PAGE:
AirDrop full review
AirDrop is Apple’s new technology for sharing files and documents wirelessly between devices. First introduced with Mac OS X 10.7 Lion it has now made it to the iPhone, iPad and iPod touch as part of the iOS 7 update.
AirDrop sits alongside AirPlay as your new go-to feature for bouncing a file from one place to another. If you have multiple iOS devices you can use it to move a file from one device to the other, and you can share files with friends in the same location as you.
How does AirDrop work
On the technical side of things, AirDrop uses a mixture of Bluetooth 4.0LE and Wi-Fi so you’ll need to have both enabled on both devices. AirDrop uses Bluetooth to talk to iOS devices in the local area and then transfers files using Wi-Fi. The files are - according to Apple - transmitted securely (although Apple hasn’t confirmed which security system it is using).
From the user side of things AirDrop displays Apple’s usual seamless usability. In iOS 7 you Turn on AirDrop using the new Control Centre (slide your finger up from the bottom of the display) and tap AirDrop. Users are given the choice between Off Contacts Only and Everyone. Contacts Only restricts AirDrop files sharing to people in the Contacts list (useful in busy places) or Everyone, which enables anybody within range to share files with you.
With AirDrop switched on you can head into an app like Photos and tap the Share icon. Above the usual Message, Mail, Twitter options you’ll now see an AirDrop space. Any users with AirDrop turned on will appear as an icon in this window. Simply tap their icon and they’ll get a message saying that you want to share the file with them. They tap okay, and it’s bounced over the WiFi network.
It’s clever stuff, and an extremely practical way to share files that solves a lot of the problems inherent with using locked-down devices like the iPhone and iPad. With no USB ports or access to the iOS Finder this offers a neat and elegant solution to file sharing. It’s going to be particularly useful for people who find cloud services like Dropbox a pain, and sharing by Mail is fiddly and cumbersome.
What files can you share with AirDrop
AirDrop is fairly universally distributed throughout iOS. Here are some of the files we’ve found compatible with AirDrop:
Map points and directions
What files can’t you share with AirDrop
The notable omission is Pages, Numbers and Keynote documents. Although we are expecting updates to the these apps pretty shortly and don’t think they’ll be off the sharing list for long. Unless Apple has some other iWork sharing mechanism in mind, which given the lack of collaborative editing in iWork is also on the cards.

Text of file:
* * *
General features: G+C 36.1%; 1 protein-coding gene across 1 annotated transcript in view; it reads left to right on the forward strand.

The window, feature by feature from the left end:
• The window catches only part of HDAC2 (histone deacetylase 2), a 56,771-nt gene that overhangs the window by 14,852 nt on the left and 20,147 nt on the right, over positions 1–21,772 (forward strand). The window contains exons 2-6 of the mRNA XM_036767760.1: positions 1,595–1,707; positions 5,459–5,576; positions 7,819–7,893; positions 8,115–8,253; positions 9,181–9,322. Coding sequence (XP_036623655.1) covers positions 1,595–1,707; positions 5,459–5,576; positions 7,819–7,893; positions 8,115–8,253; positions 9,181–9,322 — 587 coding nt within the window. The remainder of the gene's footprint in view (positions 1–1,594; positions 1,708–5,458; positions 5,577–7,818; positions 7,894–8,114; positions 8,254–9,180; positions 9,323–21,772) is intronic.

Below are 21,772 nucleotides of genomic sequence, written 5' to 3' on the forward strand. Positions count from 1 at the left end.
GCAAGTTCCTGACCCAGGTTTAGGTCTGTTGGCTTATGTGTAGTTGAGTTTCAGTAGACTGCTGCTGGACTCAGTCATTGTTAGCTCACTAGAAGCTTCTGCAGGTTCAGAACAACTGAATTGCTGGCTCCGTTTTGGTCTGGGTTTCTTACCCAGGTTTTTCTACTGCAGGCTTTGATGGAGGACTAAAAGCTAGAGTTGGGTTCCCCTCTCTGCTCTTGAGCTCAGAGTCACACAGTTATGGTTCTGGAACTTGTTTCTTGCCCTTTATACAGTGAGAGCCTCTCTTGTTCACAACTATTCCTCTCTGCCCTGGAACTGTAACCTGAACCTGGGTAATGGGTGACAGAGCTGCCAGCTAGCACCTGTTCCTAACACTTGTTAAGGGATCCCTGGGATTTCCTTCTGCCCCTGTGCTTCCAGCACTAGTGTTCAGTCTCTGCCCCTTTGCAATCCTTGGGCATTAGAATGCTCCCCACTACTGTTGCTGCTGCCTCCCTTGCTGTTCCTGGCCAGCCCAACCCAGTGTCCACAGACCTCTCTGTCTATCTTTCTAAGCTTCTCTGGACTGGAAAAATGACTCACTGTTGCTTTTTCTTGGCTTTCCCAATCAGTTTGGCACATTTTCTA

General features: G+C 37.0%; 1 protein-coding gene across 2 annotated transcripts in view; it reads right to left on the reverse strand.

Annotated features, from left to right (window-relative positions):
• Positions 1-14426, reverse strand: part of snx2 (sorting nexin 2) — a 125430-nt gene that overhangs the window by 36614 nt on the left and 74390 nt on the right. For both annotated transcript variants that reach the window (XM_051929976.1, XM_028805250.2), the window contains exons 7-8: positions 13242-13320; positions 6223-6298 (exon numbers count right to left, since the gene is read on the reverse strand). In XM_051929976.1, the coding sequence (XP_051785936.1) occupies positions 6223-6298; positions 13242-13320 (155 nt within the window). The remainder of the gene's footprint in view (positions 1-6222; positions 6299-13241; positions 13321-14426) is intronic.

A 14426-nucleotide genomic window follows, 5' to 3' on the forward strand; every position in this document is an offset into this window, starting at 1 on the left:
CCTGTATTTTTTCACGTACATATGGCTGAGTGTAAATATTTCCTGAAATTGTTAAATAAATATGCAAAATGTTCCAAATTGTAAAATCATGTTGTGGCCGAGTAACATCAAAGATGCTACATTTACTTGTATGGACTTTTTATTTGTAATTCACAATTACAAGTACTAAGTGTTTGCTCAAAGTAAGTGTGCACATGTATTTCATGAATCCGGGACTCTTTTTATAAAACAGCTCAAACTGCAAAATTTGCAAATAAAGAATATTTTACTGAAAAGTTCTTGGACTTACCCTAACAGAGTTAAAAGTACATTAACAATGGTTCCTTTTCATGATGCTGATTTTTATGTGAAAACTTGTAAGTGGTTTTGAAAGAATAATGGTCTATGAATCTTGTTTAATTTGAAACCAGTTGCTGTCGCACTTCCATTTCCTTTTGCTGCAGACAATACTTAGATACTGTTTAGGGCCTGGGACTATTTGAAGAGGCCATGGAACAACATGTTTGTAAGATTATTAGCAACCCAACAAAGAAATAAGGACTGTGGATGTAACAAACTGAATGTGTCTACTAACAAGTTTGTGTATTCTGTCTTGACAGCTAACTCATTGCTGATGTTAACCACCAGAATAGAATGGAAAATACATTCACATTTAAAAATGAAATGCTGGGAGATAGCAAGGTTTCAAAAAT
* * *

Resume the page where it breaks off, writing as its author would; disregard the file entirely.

Of course, its inability to share video and music files is less surprising, but needs addressing. It’s a disappointing move on the part of Apple. We get that file sharing is an issue in these areas, and that Apple has vested interests in guiding people towards the iTunes Store. But even so the block on music and video sharing throws Apple’s “walled garden” approach in your face. At least with Music Apple has an iTunes Match services, although this only shares audio files to devices with your own iTunes User ID and costs £21.99 per year.
What devices are compatible with AirDrop
AirDrop doesn’t work on all iOS devices. You need an iPad 4, iPhone 5, 5S, or 5C, iPad mini or iPod touch 5th generation. The iPad 3 and iPhone 4S are both fairly popular devices excluded from this list, so you might find support limited for a few years while people pick up new iOS devices.
Another rather major omission is Mac OS X, which is currently incompatible with AirDrop. So we can’t test how easy it is to transfer files wirelessly from a Mac computer to an iOS device. This feature is set to be introduced in Mac OS X Mavericks, at which point AirDrop will become instantly more useful. You can still transfer files wirelessly by clicking the “Sync this device over Wi-Fi” feature and using File Sharing inside the Apps tab.
What does AirDrop mean for Apple?
On the whole it’s worth noting that AirDrop is a fantastic technological implementation of frictionless file sharing. We’ve never encountered any system that makes it so easy to pass a file from one device to another. There are limits to it, in particular you can’t share certain file types, and you can only share files with people in the same location as you. But there are other services like Dropbox, Google Drive and, of course, Mail for sharing over longer distances.
AirDrop is also a big step in the direction of turning iOS devices into a more effective replacement for the laptop. While it still doesn’t offer the same level of freedom as a laptop, it’s increasingly moving towards being a suitable replacement for most people. AirDrop takes us further down that path. And as we walk along we’re starting to see Apple’s idea of file storage and sharing come to fruition. There is no more Finder, instead documents are stored locally in apps and shared with iCloud, and can be shared between apps and, now, other people. It’s an interesting new vision of the future: but the fact that Apple restricts it to the kind of documents it wants you to share makes us as wary as we are excited.